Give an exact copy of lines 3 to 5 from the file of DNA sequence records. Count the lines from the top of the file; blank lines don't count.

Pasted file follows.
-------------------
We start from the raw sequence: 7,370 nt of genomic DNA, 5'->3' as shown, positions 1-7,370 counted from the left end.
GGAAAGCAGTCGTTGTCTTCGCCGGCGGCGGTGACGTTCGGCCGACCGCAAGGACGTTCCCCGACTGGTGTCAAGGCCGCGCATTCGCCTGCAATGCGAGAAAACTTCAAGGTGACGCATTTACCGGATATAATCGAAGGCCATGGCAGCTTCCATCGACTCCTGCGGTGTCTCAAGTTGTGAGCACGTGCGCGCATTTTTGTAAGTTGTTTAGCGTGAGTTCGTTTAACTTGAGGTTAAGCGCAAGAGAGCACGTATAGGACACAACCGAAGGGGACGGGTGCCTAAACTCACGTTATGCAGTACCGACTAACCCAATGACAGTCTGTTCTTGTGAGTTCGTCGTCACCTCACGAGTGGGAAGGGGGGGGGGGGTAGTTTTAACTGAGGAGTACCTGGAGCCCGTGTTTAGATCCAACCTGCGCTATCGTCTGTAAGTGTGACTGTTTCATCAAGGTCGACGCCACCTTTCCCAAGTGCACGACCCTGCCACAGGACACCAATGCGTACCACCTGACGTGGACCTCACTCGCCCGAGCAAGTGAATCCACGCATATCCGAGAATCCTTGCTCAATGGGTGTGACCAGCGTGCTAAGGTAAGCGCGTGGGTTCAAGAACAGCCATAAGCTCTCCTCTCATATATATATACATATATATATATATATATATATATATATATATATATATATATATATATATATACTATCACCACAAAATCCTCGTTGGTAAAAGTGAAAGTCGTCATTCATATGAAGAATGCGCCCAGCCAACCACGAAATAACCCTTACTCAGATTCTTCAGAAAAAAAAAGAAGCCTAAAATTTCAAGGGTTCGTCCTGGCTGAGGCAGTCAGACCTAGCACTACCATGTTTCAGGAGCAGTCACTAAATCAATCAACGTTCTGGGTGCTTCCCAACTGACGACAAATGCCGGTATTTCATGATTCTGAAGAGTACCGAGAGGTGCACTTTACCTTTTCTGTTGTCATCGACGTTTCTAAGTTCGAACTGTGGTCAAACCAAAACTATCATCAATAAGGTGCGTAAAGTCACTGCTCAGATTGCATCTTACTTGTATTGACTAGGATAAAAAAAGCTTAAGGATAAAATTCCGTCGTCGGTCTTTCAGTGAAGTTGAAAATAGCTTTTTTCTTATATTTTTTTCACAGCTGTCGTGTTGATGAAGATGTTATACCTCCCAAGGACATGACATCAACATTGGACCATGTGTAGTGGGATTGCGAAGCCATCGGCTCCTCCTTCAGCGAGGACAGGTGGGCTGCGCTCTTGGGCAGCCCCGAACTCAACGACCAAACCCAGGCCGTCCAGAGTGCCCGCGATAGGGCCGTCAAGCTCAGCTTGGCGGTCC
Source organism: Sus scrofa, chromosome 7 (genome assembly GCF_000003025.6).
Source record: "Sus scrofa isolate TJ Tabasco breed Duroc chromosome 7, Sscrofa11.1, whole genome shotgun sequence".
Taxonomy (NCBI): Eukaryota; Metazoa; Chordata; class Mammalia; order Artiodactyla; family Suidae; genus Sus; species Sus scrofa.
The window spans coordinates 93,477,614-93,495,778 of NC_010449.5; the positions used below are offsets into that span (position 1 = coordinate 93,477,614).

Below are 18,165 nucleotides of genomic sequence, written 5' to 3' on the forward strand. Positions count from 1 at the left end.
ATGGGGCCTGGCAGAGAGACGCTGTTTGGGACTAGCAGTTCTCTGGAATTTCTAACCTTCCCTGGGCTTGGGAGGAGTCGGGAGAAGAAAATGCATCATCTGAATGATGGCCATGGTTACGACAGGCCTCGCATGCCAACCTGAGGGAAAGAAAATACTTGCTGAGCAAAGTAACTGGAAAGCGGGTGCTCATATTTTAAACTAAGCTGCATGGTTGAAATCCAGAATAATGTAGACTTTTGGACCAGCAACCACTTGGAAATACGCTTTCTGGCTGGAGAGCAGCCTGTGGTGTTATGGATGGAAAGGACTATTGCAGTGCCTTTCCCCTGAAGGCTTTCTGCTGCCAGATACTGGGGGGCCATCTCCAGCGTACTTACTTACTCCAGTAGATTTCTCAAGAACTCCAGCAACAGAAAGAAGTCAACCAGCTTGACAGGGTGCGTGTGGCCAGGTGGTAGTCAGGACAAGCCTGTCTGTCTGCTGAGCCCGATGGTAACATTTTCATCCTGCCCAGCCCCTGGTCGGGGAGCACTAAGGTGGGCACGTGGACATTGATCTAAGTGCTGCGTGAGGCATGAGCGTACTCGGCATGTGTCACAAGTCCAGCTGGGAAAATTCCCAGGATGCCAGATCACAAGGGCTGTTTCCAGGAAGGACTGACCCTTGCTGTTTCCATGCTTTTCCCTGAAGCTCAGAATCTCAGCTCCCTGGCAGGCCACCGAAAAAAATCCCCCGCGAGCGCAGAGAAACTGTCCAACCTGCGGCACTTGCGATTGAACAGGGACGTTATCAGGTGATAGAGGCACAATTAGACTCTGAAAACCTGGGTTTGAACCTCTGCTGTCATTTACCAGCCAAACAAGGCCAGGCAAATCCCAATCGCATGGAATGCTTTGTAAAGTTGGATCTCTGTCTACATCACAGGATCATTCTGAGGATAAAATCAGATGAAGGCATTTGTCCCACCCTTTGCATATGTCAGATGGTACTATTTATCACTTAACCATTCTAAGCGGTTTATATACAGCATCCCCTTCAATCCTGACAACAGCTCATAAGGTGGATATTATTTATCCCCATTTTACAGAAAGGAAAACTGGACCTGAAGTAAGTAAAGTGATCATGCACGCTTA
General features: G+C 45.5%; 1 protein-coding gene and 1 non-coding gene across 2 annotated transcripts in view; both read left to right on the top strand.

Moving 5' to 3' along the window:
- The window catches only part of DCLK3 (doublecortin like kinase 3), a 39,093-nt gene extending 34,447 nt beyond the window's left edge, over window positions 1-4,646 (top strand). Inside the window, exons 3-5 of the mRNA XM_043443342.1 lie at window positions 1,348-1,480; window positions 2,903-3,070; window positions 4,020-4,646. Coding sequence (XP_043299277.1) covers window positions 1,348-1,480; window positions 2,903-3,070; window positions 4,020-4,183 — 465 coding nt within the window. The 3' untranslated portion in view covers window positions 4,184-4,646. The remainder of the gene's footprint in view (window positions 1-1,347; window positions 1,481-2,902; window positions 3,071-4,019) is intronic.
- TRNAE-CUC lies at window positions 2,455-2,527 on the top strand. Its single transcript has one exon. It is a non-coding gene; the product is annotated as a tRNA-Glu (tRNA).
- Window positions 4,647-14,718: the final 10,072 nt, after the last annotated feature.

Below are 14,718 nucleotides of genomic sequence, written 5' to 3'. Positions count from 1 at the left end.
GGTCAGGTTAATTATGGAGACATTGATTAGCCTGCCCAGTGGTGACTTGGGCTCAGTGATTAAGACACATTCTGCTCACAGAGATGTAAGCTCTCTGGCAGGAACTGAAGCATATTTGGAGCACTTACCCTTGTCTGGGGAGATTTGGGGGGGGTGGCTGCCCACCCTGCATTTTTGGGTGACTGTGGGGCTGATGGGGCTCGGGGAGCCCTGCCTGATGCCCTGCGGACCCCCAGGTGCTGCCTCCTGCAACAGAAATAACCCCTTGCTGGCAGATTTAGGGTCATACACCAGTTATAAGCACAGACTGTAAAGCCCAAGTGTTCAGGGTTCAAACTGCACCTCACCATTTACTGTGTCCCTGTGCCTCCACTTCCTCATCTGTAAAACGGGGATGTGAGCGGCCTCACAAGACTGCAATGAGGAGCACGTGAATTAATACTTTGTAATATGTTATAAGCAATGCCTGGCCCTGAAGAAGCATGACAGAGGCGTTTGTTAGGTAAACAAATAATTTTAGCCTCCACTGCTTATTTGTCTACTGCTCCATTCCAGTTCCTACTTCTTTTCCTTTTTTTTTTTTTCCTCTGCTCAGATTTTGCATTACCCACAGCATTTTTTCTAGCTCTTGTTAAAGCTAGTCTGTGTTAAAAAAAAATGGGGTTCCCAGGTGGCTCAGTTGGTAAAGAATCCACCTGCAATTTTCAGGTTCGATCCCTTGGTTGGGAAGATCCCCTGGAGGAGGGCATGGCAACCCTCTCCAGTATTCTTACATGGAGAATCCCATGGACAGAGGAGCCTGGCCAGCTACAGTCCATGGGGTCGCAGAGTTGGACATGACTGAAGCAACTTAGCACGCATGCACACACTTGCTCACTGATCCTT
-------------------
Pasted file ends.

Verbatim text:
Source organism: Sus scrofa, chromosome 7 (genome assembly GCF_000003025.6).
Source record: "Sus scrofa isolate TJ Tabasco breed Duroc chromosome 7, Sscrofa11.1, whole genome shotgun sequence".
Taxonomy (NCBI): Eukaryota; Metazoa; Chordata; class Mammalia; order Artiodactyla; family Suidae; genus Sus; species Sus scrofa.